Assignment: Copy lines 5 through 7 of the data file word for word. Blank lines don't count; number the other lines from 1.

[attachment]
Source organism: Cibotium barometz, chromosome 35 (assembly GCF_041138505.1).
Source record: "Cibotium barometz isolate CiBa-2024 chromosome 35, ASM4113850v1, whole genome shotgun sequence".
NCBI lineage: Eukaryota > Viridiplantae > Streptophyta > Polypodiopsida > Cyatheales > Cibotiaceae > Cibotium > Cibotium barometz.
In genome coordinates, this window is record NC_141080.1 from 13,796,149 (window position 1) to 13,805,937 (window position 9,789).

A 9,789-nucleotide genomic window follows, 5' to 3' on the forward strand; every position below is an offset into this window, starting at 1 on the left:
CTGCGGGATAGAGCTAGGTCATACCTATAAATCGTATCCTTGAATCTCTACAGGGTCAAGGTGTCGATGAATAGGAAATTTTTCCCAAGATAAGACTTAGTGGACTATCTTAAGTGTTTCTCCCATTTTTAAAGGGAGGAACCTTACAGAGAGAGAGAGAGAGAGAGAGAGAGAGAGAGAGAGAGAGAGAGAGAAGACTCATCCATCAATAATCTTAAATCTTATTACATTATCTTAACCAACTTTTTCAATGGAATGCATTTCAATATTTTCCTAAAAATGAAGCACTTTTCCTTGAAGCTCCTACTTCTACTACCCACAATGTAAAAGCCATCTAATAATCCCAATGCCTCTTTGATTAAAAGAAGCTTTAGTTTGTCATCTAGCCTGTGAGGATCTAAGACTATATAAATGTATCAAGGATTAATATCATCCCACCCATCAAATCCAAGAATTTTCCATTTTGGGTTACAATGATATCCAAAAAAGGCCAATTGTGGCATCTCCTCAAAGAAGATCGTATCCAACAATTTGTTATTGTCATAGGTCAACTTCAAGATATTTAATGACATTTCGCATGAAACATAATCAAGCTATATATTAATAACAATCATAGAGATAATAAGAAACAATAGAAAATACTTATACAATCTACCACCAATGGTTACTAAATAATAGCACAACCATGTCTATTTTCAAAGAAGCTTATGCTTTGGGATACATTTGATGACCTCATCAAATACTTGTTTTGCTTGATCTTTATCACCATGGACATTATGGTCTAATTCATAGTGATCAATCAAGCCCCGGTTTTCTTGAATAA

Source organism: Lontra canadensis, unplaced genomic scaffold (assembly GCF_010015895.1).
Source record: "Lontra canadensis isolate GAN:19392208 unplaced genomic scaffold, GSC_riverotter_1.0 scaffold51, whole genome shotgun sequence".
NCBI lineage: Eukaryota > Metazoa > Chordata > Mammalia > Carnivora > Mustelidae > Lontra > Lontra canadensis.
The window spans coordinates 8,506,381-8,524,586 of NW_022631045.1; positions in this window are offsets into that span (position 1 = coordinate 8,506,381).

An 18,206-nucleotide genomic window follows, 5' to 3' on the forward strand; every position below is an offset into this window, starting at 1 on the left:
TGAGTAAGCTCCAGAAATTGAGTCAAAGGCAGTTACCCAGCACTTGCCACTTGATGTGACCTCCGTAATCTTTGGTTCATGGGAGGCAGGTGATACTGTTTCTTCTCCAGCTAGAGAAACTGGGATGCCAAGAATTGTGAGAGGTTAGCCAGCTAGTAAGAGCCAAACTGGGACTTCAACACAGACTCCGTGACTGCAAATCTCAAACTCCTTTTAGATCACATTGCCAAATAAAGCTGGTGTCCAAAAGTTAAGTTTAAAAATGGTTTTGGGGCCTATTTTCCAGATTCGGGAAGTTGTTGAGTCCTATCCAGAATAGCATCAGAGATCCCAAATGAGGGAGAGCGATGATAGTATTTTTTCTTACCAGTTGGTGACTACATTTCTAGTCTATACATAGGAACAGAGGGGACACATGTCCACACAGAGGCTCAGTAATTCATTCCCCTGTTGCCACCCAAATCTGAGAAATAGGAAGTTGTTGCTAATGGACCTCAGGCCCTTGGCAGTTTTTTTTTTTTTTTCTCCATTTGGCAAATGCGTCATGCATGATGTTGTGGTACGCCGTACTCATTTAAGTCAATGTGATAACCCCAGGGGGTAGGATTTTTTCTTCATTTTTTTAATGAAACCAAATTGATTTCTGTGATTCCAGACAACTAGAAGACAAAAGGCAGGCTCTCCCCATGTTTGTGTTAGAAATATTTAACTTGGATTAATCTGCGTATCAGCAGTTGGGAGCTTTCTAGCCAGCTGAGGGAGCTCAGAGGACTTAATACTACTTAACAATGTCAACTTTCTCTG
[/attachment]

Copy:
A 9,789-nucleotide genomic window follows, 5' to 3' on the forward strand; every position below is an offset into this window, starting at 1 on the left:
CTGCGGGATAGAGCTAGGTCATACCTATAAATCGTATCCTTGAATCTCTACAGGGTCAAGGTGTCGATGAATAGGAAATTTTTCCCAAGATAAGACTTAGTGGACTATCTTAAGTGTTTCTCCCATTTTTAAAGGGAGGAACCTTACAGAGAGAGAGAGAGAGAGAGAGAGAGAGAGAGAGAGAGAGAGAGAGAAGACTCATCCATCAATAATCTTAAATCTTATTACATTATCTTAACCAACTTTTTCAATGGAATGCATTTCAATATTTTCCTAAAAATGAAGCACTTTTCCTTGAAGCTCCTACTTCTACTACCCACAATGTAAAAGCCATCTAATAATCCCAATGCCTCTTTGATTAAAAGAAGCTTTAGTTTGTCATCTAGCCTGTGAGGATCTAAGACTATATAAATGTATCAAGGATTAATATCATCCCACCCATCAAATCCAAGAATTTTCCATTTTGGGTTACAATGATATCCAAAAAAGGCCAATTGTGGCATCTCCTCAAAGAAGATCGTATCCAACAATTTGTTATTGTCATAGGTCAACTTCAAGATATTTAATGACATTTCGCATGAAACATAATCAAGCTATATATTAATAACAATCATAGAGATAATAAGAAACAATAGAAAATACTTATACAATCTACCACCAATGGTTACTAAATAATAGCACAACCATGTCTATTTTCAAAGAAGCTTATGCTTTGGGATACATTTGATGACCTCATCAAATACTTGTTTTGCTTGATCTTTATCACCATGGACATTATGGTCTAATTCATAGTGATCAATCAAGCCCCGGTTTTCTTGAATAA

Source organism: Lontra canadensis, unplaced genomic scaffold (assembly GCF_010015895.1).